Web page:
Jon Hartley of the Foundation for Research on Equal Opportunity writes about the Fed’s over-reliance on inflation forecasts:
When originally Powell came into the Fed in 2017, he described his approach to monetary policy as “risk management.” While that may sound nice, there’s something deeper to it. It assumes you actually know the risks and their probabilities. Who would have guessed we would be hit with a 100-year pandemic? Who would have guessed that inflation wouldn’t appear until May 2021, quite some time after a year of tame inflation amid significant amounts of fiscal and monetary stimulus? No one can be faulted for not predicting either of these events. What we can do is think about how we want to respond once these things have happened with the acknowledgment that the future will still be difficult to predict.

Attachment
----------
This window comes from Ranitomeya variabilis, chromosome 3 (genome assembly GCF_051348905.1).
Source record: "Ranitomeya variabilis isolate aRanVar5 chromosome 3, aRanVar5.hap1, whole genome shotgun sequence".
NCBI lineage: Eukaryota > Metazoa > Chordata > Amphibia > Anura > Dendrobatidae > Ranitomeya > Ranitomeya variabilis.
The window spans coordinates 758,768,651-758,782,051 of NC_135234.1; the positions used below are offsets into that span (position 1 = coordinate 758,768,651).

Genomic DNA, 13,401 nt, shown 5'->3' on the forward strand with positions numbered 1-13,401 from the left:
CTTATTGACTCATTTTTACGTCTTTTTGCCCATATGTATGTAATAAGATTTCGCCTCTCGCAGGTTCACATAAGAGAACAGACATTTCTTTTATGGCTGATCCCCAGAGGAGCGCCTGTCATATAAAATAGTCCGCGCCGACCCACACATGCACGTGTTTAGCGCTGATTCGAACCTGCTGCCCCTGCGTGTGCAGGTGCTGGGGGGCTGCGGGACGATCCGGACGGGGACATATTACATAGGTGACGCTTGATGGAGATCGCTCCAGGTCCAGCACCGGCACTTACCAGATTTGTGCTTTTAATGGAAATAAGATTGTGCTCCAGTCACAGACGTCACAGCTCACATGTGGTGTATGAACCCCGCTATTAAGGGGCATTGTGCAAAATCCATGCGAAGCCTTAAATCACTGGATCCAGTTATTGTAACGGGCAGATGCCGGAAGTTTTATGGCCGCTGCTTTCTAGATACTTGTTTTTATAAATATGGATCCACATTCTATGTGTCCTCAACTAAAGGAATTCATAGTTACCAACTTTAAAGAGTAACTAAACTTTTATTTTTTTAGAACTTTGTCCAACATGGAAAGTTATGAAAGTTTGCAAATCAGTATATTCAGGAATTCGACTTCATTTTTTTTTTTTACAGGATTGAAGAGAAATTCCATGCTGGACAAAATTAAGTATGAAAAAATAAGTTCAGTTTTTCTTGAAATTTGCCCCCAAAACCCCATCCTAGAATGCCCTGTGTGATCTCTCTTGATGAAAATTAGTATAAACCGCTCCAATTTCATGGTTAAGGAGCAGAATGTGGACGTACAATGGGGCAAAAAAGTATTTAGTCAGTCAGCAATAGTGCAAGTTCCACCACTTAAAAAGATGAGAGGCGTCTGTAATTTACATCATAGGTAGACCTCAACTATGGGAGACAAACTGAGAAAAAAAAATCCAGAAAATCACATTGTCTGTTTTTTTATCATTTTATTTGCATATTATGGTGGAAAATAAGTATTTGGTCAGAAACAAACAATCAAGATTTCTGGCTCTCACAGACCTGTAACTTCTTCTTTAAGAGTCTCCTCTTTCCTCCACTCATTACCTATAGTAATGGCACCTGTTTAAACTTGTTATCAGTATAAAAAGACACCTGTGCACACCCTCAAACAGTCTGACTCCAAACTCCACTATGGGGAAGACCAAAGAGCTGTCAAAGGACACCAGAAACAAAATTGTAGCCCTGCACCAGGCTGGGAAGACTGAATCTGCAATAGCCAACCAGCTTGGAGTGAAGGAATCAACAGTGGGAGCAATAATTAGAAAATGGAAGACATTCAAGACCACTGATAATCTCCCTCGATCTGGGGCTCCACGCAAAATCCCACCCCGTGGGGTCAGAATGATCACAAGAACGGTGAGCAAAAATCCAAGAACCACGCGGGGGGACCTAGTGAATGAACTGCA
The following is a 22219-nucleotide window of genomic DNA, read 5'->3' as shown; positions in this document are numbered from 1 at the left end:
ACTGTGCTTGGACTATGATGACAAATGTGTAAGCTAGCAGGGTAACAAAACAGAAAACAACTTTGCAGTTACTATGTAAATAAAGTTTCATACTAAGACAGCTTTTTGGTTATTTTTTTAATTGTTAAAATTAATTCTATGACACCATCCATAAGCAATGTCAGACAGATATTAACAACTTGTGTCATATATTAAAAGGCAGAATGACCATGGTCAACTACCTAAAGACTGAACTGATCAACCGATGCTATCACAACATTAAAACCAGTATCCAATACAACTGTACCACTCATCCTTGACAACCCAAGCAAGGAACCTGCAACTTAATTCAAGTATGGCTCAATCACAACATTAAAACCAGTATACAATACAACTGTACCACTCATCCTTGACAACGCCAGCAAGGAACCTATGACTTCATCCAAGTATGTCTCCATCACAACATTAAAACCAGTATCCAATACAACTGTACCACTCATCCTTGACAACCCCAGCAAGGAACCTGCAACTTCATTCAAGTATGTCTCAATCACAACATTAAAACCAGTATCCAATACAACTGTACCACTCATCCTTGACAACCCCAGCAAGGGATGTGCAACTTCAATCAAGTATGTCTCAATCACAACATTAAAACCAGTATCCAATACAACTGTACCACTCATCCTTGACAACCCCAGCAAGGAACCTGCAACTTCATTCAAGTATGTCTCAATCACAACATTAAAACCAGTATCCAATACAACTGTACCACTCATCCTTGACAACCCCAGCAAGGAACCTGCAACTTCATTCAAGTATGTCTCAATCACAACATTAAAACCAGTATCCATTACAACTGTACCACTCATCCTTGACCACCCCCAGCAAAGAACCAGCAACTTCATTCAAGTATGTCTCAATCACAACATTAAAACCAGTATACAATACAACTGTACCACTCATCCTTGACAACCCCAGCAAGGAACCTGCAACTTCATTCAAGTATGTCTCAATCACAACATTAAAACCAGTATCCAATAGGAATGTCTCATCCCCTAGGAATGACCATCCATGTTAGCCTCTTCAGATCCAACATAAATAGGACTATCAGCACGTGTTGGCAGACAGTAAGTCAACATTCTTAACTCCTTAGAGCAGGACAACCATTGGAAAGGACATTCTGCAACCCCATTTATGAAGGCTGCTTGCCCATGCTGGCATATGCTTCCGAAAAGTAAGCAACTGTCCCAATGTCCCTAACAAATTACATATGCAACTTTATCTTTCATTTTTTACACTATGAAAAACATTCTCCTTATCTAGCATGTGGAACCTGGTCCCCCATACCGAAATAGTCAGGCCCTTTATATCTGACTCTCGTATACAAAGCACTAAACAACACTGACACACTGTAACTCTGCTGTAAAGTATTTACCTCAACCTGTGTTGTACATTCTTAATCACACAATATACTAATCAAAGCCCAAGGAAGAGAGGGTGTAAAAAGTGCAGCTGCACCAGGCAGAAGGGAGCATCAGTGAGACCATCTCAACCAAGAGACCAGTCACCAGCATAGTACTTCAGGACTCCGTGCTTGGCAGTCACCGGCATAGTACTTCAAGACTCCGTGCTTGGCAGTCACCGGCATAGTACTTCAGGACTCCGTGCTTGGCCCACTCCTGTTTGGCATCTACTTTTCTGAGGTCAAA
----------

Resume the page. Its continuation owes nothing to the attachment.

One insight we do have, however — with lots of empirical evidence — is that inflation does fall conditional on monetary policy tightening. Policy-makers can rely on today’s data and use them in their monetary-policy reaction function to appropriately weigh the risks of inducing unemployment from monetary-policy tightening and the risks of inflation rising further if we don’t tighten. Had it simply been following today’s data as the best forecast of data in the next period, the Fed might not be so behind the curve on inflation right now.
Read the whole thing here.
#Today #Capital #Matters #Inflation #Forecasts #National #Review